, Mouratidou T , Verbestel V , et al . Food Consumption and Screen-Based Sedentary Behaviors in European Adolescents . Arch Pediatr Adolesc Med . 2012 ; 166 ( 11 ): 1010 – 1020 . PubMed doi:10.1001/archpediatrics.2012.646 10.1001/archpediatrics.2012.646 22945250 24. Boyland EJ , Halford JCG
Fabiana Medeiros de Almeida Silva and Aldemir Smith Menezes
J.Ch. Leblanc, F. Le Gall, V. Grandjean and Ph. Verger
Young, French male athletes undergoing intensive elite sports training at the National Training Centre in Clairefontaine served as the subjects (N = 180; age range: 13 to 16 years) in a 3-year dietary survey aimed at characterizing their nutritional intake in terms of energy, macronutrients, calcium, and iron. Each year, the subjects were grouped by level into 3 promotions so that 9 groups could be studied. Dietary intake data were collected each year for each subject in the 9 groups, using a 5-day food record. The results showed that their total energy intake (TEI) was insufficient for athletes (ranging from 2352 ± 454 to 3395 ± 396 kcal/d as opposed to the recommended range of between 3819 and 5185 kcal/d). Furthermore, their diet was unbalanced, with too great an emphasis upon fatty foods (29.1 ± 2.8 to 34.1 ± 3.1% TEI vs. the 20% recommended), to the detriment of carbohydrates (48.5 ± 4.3 to 56.6 ± 3.1% TEI vs. the 55 to 60% recommended). The calcium intake was too low in 5 of the 9 groups while, in contrast, the iron intake was satisfactory in all groups. Furthermore, during this 3-year period at the Clairefontaine Centre, the subjects significantly (p < .05) improved their calcium and iron intakes (1021 ± 197 and 12 ± 2 mg/d in 1996, 1299 ± 155 and 16 ± 2 mg/d in 1997, and 1252 ± 184 and 17 ± 2 mg/d in 1998). This rise in micronutrient intakes may have been due to a physiological adaptation to growth or to the positive effects of courses on nutrition given during their stay at the Centre.
Holly Wethington, Claudia Flowers, Michael Turner and Rita DiGioacchino DeBate
Focusing on female triathletes, this study was an exploration of behaviors and attitudes that may lead to disordered eating among female triathletes. One hundred and eighty-eight female triathletes residing in the U.S. completed an Internet-based questionnaire comprised of measures for disordered eating, body size distortion and dissatisfaction, and food consumption. Statistically significant relationships were identified regarding Preoccupation with Weight and Food Consumption (r= 0.52, p=0.005), Oral Control and Food Consumption (r= 0.32, p=0.04), and Food Restriction and Food Consumption (r= −0.30, p=0.04). Body Size Distortion was also significantly correlated to Food Consumption (r= −0.19, p=0.01), especially among the Sprint distance competitors (r= −0.21, p=0.02). Based upon the findings we suggest food restriction, body size distortion, and disordered eating attitudes are apparent among female triathletes, especially those who are club level athletes and short distance competitors.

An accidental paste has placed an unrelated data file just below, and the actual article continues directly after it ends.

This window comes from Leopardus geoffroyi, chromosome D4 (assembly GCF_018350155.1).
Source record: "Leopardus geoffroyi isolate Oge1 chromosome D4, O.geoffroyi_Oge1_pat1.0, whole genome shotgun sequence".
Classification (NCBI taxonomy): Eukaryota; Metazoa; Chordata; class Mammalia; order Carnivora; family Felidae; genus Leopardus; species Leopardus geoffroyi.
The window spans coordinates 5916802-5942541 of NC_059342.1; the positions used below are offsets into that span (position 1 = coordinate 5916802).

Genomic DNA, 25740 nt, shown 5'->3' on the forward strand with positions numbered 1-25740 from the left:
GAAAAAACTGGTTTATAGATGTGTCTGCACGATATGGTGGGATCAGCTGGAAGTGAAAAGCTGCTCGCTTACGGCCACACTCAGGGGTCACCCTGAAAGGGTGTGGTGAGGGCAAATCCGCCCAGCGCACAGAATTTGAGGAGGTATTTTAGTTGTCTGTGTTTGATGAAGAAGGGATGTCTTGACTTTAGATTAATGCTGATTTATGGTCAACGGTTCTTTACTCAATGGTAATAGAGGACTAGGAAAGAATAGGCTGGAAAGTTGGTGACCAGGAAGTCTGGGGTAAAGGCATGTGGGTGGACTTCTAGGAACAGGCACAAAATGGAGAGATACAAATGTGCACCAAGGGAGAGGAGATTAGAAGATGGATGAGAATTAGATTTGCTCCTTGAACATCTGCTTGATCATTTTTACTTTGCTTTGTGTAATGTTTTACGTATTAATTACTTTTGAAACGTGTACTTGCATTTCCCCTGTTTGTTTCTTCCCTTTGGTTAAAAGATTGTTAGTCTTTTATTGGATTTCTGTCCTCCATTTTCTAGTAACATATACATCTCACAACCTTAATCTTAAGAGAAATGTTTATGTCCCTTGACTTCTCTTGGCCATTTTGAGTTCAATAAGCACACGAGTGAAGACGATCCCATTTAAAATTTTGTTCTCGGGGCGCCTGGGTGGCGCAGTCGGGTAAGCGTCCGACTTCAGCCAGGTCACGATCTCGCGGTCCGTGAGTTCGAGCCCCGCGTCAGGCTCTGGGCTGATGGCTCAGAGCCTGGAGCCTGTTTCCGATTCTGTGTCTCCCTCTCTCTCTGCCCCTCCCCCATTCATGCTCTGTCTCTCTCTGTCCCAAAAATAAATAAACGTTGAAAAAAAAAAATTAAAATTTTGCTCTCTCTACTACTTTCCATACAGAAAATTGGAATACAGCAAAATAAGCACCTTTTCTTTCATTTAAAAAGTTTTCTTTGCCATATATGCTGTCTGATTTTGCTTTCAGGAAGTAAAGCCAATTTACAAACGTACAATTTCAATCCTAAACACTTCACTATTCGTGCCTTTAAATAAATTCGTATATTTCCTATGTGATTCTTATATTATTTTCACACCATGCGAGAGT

Julie Masurier, Marie-Eve Mathieu, Stephanie Nicole Fearnbach, Charlotte Cardenoux, Valérie Julian, Céline Lambert, Bruno Pereira, Martine Duclos, Yves Boirie and David Thivel
, compote, and a variety of fruits were the most commonly served food items). Food consumption was weighed and recorded by investigators (Bilnut 4.0 SCDA Nutrisoft software, Strasbourg, France) to calculate total EI during lunch. The proportion of the total EI derived from fat, carbohydrate, and protein was
Grant M. Tinsley and Brett S. Nickerson
, LC: 47 ± 35 min; p = .21). Although the macronutrient intake varied substantially between conditions (Table 1 ), the total mass of ingested food was similar (HC: 5.5 g/kg; LC: 5.3 g/kg). In both dietary conditions, acute food consumption artificially increased LST by approximately 1.5% ( p < .001
Anita Durksen, Shauna Downs, Rebecca Mollard, Laura Forbes, Geoff D.C. Ball and Jon McGavock